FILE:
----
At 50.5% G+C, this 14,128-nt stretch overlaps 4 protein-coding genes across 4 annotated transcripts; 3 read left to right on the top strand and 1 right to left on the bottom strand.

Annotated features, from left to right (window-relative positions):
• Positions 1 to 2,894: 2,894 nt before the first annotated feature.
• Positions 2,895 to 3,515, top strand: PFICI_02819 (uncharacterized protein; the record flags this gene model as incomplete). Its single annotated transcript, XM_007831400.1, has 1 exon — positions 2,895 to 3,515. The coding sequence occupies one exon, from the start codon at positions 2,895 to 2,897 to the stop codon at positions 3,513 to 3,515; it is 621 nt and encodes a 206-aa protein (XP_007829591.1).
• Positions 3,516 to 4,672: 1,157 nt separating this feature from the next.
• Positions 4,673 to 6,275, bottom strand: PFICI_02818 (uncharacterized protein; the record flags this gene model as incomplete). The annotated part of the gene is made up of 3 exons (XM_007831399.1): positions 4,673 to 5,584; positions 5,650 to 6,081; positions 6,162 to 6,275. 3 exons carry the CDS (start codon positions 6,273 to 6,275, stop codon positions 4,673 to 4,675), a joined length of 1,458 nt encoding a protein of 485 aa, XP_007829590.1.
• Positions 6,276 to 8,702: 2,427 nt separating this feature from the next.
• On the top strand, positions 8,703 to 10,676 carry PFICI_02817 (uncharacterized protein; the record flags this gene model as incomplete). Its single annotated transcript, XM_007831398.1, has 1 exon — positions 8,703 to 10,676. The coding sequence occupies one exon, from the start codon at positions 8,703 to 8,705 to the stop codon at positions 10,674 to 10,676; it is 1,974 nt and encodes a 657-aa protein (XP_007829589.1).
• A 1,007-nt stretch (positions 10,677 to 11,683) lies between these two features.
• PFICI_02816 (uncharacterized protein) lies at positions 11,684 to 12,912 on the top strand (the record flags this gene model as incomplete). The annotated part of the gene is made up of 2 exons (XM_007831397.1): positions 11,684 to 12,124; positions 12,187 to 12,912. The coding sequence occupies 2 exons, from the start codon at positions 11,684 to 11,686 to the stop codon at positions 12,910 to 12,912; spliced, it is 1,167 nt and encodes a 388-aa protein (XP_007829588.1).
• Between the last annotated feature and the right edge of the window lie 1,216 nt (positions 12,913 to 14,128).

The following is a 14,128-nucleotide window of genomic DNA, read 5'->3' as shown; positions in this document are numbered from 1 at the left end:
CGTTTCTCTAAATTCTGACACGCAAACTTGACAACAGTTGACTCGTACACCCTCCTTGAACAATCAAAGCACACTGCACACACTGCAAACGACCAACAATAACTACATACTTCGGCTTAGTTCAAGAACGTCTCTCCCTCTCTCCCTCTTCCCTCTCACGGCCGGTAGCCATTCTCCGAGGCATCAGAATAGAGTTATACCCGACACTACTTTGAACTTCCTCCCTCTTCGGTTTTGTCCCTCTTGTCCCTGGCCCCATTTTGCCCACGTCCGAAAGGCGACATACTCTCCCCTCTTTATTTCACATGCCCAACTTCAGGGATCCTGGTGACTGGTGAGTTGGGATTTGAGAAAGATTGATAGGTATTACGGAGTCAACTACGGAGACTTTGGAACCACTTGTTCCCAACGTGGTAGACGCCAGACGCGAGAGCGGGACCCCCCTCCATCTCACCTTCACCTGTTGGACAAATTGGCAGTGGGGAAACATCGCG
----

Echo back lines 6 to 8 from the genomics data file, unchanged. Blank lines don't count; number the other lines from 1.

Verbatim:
• Positions 4,673 to 6,275, bottom strand: PFICI_02818 (uncharacterized protein; the record flags this gene model as incomplete). The annotated part of the gene is made up of 3 exons (XM_007831399.1): positions 4,673 to 5,584; positions 5,650 to 6,081; positions 6,162 to 6,275. 3 exons carry the CDS (start codon positions 6,273 to 6,275, stop codon positions 4,673 to 4,675), a joined length of 1,458 nt encoding a protein of 485 aa, XP_007829590.1.
• Positions 6,276 to 8,702: 2,427 nt separating this feature from the next.
• On the top strand, positions 8,703 to 10,676 carry PFICI_02817 (uncharacterized protein; the record flags this gene model as incomplete). Its single annotated transcript, XM_007831398.1, has 1 exon — positions 8,703 to 10,676. The coding sequence occupies one exon, from the start codon at positions 8,703 to 8,705 to the stop codon at positions 10,674 to 10,676; it is 1,974 nt and encodes a 657-aa protein (XP_007829589.1).